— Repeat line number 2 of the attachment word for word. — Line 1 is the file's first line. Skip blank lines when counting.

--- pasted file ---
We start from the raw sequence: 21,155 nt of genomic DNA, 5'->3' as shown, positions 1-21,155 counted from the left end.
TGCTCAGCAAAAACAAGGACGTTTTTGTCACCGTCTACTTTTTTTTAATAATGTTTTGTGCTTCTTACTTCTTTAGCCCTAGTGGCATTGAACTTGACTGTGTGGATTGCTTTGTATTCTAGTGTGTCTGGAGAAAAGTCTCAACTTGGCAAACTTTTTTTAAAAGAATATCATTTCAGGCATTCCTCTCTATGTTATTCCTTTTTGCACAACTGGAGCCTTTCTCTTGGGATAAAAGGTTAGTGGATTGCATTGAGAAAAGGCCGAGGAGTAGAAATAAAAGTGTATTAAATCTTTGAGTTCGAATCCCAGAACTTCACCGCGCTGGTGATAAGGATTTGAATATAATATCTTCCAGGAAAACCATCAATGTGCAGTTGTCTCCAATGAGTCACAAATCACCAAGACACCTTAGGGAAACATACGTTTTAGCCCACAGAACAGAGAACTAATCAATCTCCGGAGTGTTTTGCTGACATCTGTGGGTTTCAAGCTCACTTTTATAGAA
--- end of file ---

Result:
TGCTCAGCAAAAACAAGGACGTTTTTGTCACCGTCTACTTTTTTTTAATAATGTTTTGTGCTTCTTACTTCTTTAGCCCTAGTGGCATTGAACTTGACTGTGTGGATTGCTTTGTATTCTAGTGTGTCTGGAGAAAAGTCTCAACTTGGCAAACTTTTTTTAAAAGAATATCATTTCAGGCATTCCTCTCTATGTTATTCCTTTTTGCACAACTGGAGCCTTTCTCTTGGGATAAAAGGTTAGTGGATTGCATTGAGAAAAGGCCGAGGAGTAGAAATAAAAGTGTATTAAATCTTTGAGTTCGAATCCCAGAACTTCACCGCGCTGGTGATAAGGATTTGAATATAATATCTTCCAGGAAAACCATCAATGTGCAGTTGTCTCCAATGAGTCACAAATCACCAAGACACCTTAGGGAAACATACGTTTTAGCCCACAGAACAGAGAACTAATCAATCTCCGGAGTGTTTTGCTGACATCTGTGGGTTTCAAGCTCACTTTTATAGAA